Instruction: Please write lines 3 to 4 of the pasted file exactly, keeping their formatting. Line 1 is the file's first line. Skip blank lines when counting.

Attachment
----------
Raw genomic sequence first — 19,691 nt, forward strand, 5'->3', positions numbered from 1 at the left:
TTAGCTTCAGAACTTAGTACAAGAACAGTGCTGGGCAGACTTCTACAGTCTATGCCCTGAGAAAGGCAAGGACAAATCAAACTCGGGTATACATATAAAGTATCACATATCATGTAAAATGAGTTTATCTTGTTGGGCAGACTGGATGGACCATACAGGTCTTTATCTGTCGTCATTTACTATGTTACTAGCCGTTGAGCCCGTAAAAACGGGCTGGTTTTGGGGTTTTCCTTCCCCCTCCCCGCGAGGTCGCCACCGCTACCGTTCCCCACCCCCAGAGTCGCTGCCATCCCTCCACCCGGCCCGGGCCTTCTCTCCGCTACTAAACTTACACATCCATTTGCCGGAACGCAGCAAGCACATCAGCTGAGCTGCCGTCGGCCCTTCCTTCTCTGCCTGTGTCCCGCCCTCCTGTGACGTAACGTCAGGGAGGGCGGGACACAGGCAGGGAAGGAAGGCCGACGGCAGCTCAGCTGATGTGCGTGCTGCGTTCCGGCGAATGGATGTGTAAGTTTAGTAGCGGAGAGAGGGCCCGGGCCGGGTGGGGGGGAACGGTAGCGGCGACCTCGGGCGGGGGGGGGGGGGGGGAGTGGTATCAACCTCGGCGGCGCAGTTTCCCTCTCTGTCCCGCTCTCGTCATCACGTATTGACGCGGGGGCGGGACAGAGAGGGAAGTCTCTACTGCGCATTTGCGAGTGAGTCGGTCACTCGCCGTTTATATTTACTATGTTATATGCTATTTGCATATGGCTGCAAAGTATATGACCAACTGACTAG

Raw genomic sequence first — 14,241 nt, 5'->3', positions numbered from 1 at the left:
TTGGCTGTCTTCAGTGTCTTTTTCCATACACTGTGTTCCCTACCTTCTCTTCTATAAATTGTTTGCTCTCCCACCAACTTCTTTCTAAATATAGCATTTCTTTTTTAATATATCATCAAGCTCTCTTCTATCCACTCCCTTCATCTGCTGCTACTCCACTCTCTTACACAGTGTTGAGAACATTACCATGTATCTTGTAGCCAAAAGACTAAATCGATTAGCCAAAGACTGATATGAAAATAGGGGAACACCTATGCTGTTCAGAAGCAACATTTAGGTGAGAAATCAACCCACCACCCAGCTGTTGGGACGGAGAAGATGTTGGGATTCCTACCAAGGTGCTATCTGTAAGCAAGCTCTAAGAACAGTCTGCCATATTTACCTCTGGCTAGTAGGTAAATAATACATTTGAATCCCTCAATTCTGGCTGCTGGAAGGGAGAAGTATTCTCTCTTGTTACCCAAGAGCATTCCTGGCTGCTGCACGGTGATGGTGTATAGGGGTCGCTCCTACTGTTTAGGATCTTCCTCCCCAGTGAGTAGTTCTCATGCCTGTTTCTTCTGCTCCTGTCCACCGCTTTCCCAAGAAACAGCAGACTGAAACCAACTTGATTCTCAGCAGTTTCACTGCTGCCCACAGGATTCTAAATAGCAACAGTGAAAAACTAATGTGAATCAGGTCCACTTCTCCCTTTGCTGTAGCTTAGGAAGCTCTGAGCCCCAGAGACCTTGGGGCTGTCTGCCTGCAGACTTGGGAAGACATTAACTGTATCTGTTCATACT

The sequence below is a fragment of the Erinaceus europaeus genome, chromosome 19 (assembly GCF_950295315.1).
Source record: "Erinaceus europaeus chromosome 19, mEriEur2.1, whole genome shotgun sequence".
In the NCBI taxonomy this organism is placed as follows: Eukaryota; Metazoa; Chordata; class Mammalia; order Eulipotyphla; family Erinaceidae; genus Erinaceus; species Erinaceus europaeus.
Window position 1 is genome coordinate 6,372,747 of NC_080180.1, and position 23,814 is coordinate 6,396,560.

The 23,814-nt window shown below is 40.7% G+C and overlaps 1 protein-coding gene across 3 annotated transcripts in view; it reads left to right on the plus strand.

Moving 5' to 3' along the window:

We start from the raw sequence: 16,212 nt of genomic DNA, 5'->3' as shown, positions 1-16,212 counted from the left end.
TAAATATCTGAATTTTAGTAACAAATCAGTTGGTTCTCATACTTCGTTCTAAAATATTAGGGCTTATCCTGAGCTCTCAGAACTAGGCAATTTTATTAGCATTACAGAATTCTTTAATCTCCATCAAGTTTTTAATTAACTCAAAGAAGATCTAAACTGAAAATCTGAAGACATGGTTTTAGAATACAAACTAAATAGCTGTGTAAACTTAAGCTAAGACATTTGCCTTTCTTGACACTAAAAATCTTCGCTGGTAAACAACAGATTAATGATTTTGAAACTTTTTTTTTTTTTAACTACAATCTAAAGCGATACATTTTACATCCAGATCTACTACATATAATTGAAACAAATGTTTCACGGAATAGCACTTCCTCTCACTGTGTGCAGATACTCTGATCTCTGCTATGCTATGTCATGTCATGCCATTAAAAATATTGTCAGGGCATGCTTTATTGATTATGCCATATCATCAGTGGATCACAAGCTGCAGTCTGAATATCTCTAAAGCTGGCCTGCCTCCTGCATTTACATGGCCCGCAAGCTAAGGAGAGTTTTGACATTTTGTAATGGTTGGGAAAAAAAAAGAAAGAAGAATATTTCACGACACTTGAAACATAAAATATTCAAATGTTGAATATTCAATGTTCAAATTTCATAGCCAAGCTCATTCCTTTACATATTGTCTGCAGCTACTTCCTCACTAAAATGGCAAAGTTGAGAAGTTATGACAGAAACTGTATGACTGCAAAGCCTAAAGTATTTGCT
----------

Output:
Raw genomic sequence first — 14,241 nt, 5'->3', positions numbered from 1 at the left:
TTGGCTGTCTTCAGTGTCTTTTTCCATACACTGTGTTCCCTACCTTCTCTTCTATAAATTGTTTGCTCTCCCACCAACTTCTTTCTAAATATAGCATTTCTTTTTTAATATATCATCAAGCTCTCTTCTATCCACTCCCTTCATCTGCTGCTACTCCACTCTCTTACACAGTGTTGAGAACATTACCATGTATCTTGTAGCCAAAAGACTAAATCGATTAGCCAAAGACTGATATGAAAATAGGGGAACACCTATGCTGTTCAGAAGCAACATTTAGGTGAGAAATCAACCCACCACCCAGCTGTTGGGACGGAGAAGATGTTGGGATTCCTACCAAGGTGCTATCTGTAAGCAAGCTCTAAGAACAGTCTGCCATATTTACCTCTGGCTAGTAGGTAAATAATACATTTGAATCCCTCAATTCTGGCTGCTGGAAGGGAGAAGTATTCTCTCTTGTTACCCAAGAGCATTCCTGGCTGCTGCACGGTGATGGTGTATAGGGGTCGCTCCTACTGTTTAGGATCTTCCTCCCCAGTGAGTAGTTCTCATGCCTGTTTCTTCTGCTCCTGTCCACCGCTTTCCCAAGAAACAGCAGACTGAAACCAACTTGATTCTCAGCAGTTTCACTGCTGCCCACAGGATTCTAAATAGCAACAGTGAAAAACTAATGTGAATCAGGTCCACTTCTCCCTTTGCTGTAGCTTAGGAAGCTCTGAGCCCCAGAGACCTTGGGGCTGTCTGCCTGCAGACTTGGGAAGACATTAACTGTATCTGTTCATACT